That said, I don't think you'll see a tremendous variation between jackets made of the different materials. Both Thinsulate and PrimaLoft yield a piece that's reasonably soft, offers good insulation, and works well in damp weather. PrimaLoft supposedly is a bit less durable than its competitors, but I've never seen evidence of that in the real world. I've found Thinsulate in a few pieces made by Helly Hansen, Cabela's, and L.L. Bean. I think a lot of makers use Thinsulate under proprietary brand names, so you wouldn't actually "know" it's Thinsulate. PrimaLoft is found in Go-Lite's Buzz Jacket ($150; www.golite.com) and Integral Designs' Dolomitti ($210; www.integraldesigns.com). Macpacnear your part of the world, in New Zealandmakes a PrimaLoft piece called the Mercury (www.macpac.co.nz), a very light hoodless insulated shell. It's about $250 in U.S. dollars, so I suppose that makes it about $330 in Oz.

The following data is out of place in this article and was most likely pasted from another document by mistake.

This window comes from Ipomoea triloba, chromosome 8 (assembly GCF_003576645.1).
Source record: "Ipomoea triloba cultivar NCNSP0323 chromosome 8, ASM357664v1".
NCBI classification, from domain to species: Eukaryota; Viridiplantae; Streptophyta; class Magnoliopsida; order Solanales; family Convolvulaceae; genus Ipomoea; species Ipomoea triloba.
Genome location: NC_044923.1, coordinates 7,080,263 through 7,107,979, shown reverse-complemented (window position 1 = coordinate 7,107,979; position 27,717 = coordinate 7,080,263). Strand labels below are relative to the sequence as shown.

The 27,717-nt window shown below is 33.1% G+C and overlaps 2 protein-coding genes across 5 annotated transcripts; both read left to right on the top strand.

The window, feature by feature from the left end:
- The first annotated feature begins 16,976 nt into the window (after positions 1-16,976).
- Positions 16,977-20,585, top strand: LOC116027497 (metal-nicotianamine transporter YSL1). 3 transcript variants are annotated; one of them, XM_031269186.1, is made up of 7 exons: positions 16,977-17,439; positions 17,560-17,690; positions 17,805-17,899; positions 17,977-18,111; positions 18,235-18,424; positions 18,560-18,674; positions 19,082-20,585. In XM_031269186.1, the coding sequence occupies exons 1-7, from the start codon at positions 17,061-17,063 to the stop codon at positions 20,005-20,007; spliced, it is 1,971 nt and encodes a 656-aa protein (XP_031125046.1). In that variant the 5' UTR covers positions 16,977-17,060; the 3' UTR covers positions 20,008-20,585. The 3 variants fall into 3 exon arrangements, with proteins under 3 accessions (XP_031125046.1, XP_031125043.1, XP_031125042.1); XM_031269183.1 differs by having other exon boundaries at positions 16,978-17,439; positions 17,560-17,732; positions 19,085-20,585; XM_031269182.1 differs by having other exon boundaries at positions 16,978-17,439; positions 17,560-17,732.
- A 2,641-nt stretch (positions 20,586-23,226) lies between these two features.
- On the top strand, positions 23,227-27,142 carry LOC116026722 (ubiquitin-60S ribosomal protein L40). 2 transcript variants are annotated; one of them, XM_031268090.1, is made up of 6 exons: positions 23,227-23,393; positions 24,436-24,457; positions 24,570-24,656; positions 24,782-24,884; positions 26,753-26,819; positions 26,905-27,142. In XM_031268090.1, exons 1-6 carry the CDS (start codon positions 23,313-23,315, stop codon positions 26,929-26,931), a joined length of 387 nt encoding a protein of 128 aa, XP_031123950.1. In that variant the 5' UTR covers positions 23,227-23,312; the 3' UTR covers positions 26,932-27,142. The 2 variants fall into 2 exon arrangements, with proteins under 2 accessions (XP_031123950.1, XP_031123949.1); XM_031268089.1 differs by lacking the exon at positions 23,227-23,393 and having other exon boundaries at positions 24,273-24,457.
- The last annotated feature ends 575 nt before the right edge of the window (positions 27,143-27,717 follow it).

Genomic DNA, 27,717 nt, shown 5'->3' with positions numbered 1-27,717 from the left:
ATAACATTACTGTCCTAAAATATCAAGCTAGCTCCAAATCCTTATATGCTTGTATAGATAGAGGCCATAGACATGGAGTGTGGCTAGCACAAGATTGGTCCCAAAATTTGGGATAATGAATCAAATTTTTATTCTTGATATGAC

Interestingly, Patagoniawhich long used a proprietary synthetic fill for its insulated pieceshas gone heavily into Polarguard, using the newest versions of that material (Delta and 3D) in jackets such as the DAS Parka ($265; www.patagonia.com), a hooded, insulated piece for use in truly crappy weather, when it's cold and wet. So that's an option for you as well.
For more expert reviews of weather-beating shells and jackets, check out Outside Online's all-new Jackets Buying Guide.